Federal Judge Esther Salas' son was killed and her husband was injured after being shot by a man who showed up at their New Jersey residence in a FedEx uniform on Sunday.

The FBI identified lawyer Roy Den Hollander as "the primary suspect" in the deadly shooting. Hollander was found dead on Monday from an apparent self-inflicted gunshot wound in the New York town of Rockland.

Esther Salas
Mark Anderl (from left), Esther Salas and Daniel Anderl. Twitter

While dressed as a FedEx driver and armed with a gun, the suspect arrived at Salas' home and knocked on the door. When Salas' son, 20-year-old Daniel Anderl, came to the door, he was killed. Her husband, Mark Anderl, was standing behind his son and was seriously injured in the shooting and is now in a critical but stable condition.

Salas was unharmed as she was in the basement of their North Brunswick, New Jersey residence at the time of the shooting.

Anti-Feminist Views

Roy Den Hollander
Roy Den Hollander Roy Den Hollander website.

On his website, Hollander described himself as an "anti-feminist" lawyer who defended "men's rights." His personal writings and life's work is riddled with sexism, including cases opposing Ladies' Nights at bars, the female exclusion from the military draft, the Violence Against Women Act, and women's' studies college courses.

The website also had a section dedicated to "jokes," which is simply a document listing dozens of anti-women and racist comments. None of them are humorous and several of them are incoherent.

It also links to another site Hollander appears to have run, "been-scammed.com," which describes at great length his marriage and divorce from a Russian woman, who he said turned out to be a sex worker that took advantage of him. "Wise Up Guys!" the page reads, "The Feminists are waging a war against you and you're losing."

He was an active member of anti-feminist and misogynist groups on Facebook, including groups titled Humanity Vs. Feminism and Men Going Their Own Way.

He was also a Trump supporter and filed a suit against several media outlets in 2016 claiming they were preventing the president from being elected with their "negative coverage." In an online essay last year, he wrote that he was dying of cancer.

Faced Salas in a 2015 Lawsuit

Law enforcement had not yet announced any motive that Hollander may have had for the attack on Salas' family, but court documents reveal he had a case before the federal judge.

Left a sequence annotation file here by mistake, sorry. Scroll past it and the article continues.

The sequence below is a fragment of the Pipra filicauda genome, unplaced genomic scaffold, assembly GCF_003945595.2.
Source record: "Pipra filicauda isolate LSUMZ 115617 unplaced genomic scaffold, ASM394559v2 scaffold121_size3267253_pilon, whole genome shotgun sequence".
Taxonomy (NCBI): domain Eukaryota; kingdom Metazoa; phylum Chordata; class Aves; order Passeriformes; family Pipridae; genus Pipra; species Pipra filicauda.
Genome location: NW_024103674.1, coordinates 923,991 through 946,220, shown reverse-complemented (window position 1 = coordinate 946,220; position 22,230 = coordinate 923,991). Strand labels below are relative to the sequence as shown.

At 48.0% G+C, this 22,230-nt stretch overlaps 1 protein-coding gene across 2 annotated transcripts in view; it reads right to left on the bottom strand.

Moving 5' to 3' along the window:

Salas was the judge in a 2015 lawsuit he filed in federal court claiming the Selective Service System, which requires men to register for military draft, "discriminates against both sexes in violation of Equal Protection as incorporated into the Fifth Amendment of the U.S. Constitution."

Hollander represented a woman and her daughter as they sought to register for the military's selective service. In the case, Den Hollander's clients claimed the draft was unconstitutional because it barred women from registering.

Salas sided against a part of Den Hollander's arguments last spring, but also agreed with some of his claims and allowed the lawsuit to continue on. Hollander exited the case in June 2019, handing it over to a large New York-based law firm because of his terminal illness.

Racist Rant Against Salas

Judge Esther Salas
Judge Esther Salas. Twitter

In his online essay, Hollander also made racist remarks against Salas, the first Hispanic woman to be appointed to the U.S. District Court in New Jersey. "All of this was a nice stressful addition since it occurred in the middle of preparing for oral argument in a federal case before a lazy and incompetent Latina judge appointed by Obama," he wrote.

In a 1,700-page online screed published by him earlier this year, he wrote that he researched Salas' background and made racist comments about Hispanic judges. The document was posted on a website, which had its domain name registered to Hollander.

In addition, he criticized Salas' past work as a lawyer, claiming she worked for "an ambulance chasing firm" and represented "ne'er-do-wells" as a federal public defender. He also slammed her for joining "politically correct organizations trying to convince America that whites, especially white males, were barbarians, and all those of a darker skin complexion were victims."

The document also disparaged Hispanic women on the bench as "usually a problem—driven by an inferiority complex."